Three 4th-Dynasty pyramids dominate the skyline of the desert plateau to the southwest of Cairo. The largest is that of Pharaoh Khufu (Greek name: Cheops) also known as "The Great Pyramid." The second was built by his son Khafre (Greek name: Chephren). The smallest of pyramids was built by Menkaure (Greek name: Mycerinus), the grandson of Khufu who reigned from 2490 to 2472 BC; as of this writing, this one is closed. These are surrounded by smaller pyramids belonging to their respective female dependents, as well as numerous mastabas (large trapezoidal tombs) of their lesser relatives and courtiers. The site is "guarded" by the monumental carved-limestone Sphinx. A small museum in the shadow of Khufu's Pyramid contains the Pharaoh's Royal Solar Boat, by tradition the boat used to transport the Pharaoh on his final journey to the afterlife after his mummy was entombed. The pyramid interiors are open on a rotating basis, and ticket numbers are limited to 150 per morning and another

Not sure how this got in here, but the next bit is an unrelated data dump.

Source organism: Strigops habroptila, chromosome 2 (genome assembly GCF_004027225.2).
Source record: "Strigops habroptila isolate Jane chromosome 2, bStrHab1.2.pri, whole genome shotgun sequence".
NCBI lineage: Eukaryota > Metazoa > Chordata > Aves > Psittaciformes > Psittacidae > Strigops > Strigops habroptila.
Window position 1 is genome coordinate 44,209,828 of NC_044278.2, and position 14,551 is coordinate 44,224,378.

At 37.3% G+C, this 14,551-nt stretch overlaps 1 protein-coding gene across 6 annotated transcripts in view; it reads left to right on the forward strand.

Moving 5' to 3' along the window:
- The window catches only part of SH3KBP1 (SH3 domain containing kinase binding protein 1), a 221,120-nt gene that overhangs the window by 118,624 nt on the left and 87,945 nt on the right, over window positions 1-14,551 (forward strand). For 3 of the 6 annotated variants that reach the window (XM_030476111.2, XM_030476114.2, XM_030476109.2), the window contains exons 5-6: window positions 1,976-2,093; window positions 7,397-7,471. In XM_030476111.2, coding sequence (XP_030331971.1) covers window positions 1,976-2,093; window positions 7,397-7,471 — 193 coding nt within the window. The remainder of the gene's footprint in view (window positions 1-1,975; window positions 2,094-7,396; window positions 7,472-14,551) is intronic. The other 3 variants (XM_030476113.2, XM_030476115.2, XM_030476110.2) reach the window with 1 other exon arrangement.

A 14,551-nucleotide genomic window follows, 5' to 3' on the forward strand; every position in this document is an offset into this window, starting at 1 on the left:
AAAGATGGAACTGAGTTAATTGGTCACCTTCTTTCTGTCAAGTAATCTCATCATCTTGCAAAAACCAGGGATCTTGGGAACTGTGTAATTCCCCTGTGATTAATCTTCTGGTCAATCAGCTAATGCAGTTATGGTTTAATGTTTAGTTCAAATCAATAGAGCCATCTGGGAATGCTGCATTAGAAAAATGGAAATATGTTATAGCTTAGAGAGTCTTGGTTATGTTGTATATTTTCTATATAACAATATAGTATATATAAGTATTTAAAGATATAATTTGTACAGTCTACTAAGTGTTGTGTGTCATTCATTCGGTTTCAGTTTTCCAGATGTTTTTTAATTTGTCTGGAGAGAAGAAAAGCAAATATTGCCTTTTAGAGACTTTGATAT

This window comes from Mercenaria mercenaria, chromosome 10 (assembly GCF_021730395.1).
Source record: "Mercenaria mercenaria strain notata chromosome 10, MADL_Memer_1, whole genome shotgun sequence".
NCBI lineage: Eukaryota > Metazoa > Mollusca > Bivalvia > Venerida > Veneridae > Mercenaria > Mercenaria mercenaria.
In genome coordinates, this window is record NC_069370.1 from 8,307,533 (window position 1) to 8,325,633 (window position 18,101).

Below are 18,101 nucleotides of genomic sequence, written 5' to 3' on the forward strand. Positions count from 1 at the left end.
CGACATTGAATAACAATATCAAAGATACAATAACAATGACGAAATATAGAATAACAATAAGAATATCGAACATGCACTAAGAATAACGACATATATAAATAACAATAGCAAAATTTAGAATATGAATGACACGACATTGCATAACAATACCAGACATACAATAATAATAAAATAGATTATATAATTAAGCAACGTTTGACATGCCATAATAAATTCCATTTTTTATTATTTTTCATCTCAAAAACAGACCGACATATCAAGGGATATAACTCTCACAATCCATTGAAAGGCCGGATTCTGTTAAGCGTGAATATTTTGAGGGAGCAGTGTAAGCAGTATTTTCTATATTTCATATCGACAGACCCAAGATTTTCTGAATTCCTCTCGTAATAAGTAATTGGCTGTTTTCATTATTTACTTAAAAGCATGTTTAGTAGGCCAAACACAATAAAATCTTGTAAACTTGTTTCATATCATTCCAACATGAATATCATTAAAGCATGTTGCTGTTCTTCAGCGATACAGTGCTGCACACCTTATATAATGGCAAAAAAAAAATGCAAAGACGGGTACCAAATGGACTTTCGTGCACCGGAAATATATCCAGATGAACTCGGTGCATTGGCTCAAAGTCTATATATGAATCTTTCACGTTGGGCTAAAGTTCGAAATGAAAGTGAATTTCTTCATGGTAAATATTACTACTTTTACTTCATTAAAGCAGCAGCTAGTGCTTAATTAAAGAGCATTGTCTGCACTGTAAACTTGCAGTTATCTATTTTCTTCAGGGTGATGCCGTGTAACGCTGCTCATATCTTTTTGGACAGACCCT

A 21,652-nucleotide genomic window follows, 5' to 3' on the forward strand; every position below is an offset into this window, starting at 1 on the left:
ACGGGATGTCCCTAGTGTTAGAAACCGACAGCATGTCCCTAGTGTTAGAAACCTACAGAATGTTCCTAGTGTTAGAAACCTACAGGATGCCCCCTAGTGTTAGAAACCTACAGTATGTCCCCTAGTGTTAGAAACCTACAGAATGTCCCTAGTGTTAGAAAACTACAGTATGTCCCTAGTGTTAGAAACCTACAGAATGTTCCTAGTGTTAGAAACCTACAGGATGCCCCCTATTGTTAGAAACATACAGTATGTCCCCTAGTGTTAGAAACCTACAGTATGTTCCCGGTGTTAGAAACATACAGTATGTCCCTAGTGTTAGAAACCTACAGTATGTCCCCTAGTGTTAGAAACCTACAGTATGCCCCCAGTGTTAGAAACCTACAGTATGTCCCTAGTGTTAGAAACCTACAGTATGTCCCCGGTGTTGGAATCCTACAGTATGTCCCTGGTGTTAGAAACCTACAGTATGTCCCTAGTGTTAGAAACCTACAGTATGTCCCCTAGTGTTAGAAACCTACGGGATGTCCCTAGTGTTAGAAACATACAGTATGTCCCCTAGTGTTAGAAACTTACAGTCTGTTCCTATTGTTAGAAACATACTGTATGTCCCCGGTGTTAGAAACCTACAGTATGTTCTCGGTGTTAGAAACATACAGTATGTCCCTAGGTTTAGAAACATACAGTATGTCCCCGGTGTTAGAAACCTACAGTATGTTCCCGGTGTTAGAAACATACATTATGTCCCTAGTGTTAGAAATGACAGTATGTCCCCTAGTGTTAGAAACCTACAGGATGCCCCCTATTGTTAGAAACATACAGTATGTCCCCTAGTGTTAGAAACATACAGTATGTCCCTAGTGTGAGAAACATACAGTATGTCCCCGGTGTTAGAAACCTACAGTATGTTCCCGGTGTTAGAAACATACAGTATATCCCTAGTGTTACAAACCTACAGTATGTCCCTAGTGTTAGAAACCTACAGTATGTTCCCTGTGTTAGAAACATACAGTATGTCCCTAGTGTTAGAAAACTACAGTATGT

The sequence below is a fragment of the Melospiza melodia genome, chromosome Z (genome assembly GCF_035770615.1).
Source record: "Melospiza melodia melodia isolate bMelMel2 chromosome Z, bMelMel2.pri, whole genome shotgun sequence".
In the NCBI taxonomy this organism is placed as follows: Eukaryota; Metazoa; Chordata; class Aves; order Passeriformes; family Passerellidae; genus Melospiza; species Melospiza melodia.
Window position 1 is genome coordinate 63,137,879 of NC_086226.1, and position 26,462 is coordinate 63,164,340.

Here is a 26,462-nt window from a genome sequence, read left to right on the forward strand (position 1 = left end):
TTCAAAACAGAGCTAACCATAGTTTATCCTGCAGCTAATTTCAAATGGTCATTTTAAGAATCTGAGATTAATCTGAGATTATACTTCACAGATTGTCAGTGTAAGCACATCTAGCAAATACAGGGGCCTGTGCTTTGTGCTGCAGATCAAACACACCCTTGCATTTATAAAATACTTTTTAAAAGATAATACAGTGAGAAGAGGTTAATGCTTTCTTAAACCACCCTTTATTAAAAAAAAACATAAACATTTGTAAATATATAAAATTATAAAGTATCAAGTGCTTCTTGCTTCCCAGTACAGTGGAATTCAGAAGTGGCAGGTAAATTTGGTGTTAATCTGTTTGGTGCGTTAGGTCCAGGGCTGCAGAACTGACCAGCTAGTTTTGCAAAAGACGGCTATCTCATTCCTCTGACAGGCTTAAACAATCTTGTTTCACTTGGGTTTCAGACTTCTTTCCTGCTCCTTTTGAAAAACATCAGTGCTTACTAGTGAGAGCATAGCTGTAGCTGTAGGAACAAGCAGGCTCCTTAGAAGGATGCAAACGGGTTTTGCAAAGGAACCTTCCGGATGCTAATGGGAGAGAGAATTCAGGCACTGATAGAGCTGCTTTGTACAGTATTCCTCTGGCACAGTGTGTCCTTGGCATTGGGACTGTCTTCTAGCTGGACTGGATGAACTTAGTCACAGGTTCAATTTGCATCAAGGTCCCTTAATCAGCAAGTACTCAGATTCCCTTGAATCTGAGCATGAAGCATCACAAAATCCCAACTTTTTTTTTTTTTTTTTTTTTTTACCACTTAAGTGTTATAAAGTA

150 per afternoon. A range of mastabas will be open to view on any given day. The ticket office will give you current information when you buy your ticket. Many people will come up to you at the pyramids and try and sell you services. These are not necessarily scams, but they are overpriced. You can simply and firmly say no and then walk away.